Regional Styles
With the exception of Baker Lake, the major Inuit sculpture producing settlements, mostly ranging in population from a few hundred to 1,000 people, dot the Arctic coastline. While each community has its own style, certain regional characteristics are apparent.

The sculpture of Arctic Quebec (Nouveau Québec; Nunavik) tends to be naturalistic, and is often narrative in nature. Animals and realistic hunting scenes, as well as legends and stories, are favoured subjects. The predominantly grey stones are generally blackened and polished, then incised.

Artists from southern Baffin Island work in a variety of stone types. These sculptors seem to view the stone as a challenge, working against it and fashioning intricate, delicate and dramatic pieces with flair. Elegant or humorous animals are popular subjects.

The sculpture of the Central Arctic varies from a kind of expressive realism to surrealism, with a focus on spiritual or shamanic themes. Facial features are often exaggerated, with intricate, inlaid details. Stone and whalebone are popular.

The Keewatin stones are grey to black in colour and hard. Artists use this "stoneness" as an expressive element in their work. Details are few, and many works are not highly polished. Human subjects, especially family scenes, predominate.

Methods and Materials
Stone has replaced ivory as the most popular carving material in contemporary Inuit art. This has led not only to a greater variety of colours and forms, but also to the larger size of many modern Inuit sculptures. Ancient weathered whalebone is another popular carving material, but international restrictions on its use and that of ivory have resulted in a decline in their use. Caribou antler and musk-ox horn are also carved when available. Many works combine two or more of these materials; for example, antler or ivory is often used as inlay in stone sculptures.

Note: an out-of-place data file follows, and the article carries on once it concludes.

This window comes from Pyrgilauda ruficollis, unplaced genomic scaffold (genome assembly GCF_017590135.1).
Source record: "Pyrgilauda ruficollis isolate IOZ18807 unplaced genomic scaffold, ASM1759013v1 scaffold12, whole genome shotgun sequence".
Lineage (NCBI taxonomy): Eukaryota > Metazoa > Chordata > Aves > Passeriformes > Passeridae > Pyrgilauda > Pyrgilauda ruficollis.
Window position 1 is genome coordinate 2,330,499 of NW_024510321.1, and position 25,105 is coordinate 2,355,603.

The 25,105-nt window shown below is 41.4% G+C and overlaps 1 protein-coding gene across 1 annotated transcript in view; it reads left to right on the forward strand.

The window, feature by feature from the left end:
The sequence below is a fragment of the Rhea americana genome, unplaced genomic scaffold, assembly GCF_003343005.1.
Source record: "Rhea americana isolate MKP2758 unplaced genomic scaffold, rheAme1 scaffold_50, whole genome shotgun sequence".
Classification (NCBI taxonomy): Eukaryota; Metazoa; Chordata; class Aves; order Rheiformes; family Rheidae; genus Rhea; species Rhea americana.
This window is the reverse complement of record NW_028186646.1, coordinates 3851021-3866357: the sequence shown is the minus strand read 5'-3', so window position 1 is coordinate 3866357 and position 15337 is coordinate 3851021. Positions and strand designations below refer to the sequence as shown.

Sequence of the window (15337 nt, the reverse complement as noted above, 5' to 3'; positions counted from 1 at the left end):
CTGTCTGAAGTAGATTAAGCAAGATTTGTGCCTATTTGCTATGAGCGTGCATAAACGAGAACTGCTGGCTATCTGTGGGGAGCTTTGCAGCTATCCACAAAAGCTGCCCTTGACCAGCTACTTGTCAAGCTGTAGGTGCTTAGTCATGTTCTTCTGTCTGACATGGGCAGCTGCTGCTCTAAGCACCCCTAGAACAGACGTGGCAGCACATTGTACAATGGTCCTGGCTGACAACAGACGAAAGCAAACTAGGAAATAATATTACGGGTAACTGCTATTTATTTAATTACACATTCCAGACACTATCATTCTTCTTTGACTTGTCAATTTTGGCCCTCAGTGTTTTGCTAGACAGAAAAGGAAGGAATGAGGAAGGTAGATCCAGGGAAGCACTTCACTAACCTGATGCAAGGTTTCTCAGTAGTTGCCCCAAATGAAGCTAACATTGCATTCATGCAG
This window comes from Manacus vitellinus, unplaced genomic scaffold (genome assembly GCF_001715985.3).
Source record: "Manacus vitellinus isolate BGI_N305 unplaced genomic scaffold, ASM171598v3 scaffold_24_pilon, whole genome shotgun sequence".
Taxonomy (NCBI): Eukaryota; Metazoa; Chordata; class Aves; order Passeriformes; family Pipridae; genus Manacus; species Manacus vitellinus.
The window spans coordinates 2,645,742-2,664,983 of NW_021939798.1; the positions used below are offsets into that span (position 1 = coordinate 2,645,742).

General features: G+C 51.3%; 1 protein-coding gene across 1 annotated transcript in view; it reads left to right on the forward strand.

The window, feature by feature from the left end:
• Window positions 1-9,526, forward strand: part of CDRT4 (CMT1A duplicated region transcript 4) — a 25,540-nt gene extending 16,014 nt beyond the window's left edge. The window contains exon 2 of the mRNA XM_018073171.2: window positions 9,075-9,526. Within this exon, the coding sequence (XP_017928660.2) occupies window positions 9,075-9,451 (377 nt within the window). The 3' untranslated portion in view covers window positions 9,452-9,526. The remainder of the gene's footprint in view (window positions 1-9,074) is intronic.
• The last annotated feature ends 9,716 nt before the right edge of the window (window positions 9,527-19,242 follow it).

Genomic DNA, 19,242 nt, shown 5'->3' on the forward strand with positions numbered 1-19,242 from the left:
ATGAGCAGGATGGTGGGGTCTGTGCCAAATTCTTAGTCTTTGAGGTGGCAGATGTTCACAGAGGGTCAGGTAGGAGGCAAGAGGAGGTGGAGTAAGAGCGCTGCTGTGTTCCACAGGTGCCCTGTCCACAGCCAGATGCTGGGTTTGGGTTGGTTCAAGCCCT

Although the generic term "soapstone" is commonly used, this is a bit misleading. Soapstone, a soft talc steatite, is not used nearly as much as the harder serpentine, serpentinite, siltstone, argillite, dolomite, quartz and other types. Stone is the most versatile carving material because it can be worked to almost any size and shape. Its colours range from rather dull grey to luscious, almost semi-precious greens, whites, blue-greens, blacks, etc. Ivory, whalebone, antler and horn are more restrictive, but Inuit sculptors have nevertheless managed to take advantage of their naturally occurring shapes to produce a seemingly endless variety of forms and subjects.

Materials are often in short supply, and artists must travel great distances overland or by boat to quarry quantities of good quality stone. Once the materials are obtained, carving proceeds in a fairly straightforward manner. The necessary skills, perfected in the fashioning of traditional implements, have been passed down through generations of Inuit. Most sculptures are still produced with hand tools, although a growing number of artists use small power tools as well. Saws, axes and adzes, hammers and chisels are used for the initial roughing out stages of a carving. Files, rasps and, finally, steel wool and sandpaper are utilized for fine work and finishing. Penknives or nails may be used for detailed incising.

Carving is generally messy and stone dust can be hazardous if inhaled. For these reasons, Inuit sculptors prefer to work outdoors, even in wintertime.

Unlike many southern artists, Inuit carvers have a direct relationship with their materials. Most sculptors still use small hand tools such as hatchets, files, rasps and knives.

The sculpture from other areas of Canada's Arctic is perhaps not quite so well known. Naturalistic animal and hunting themes predominate in the art from northern Baffin Island, the Western Arctic and Labrador.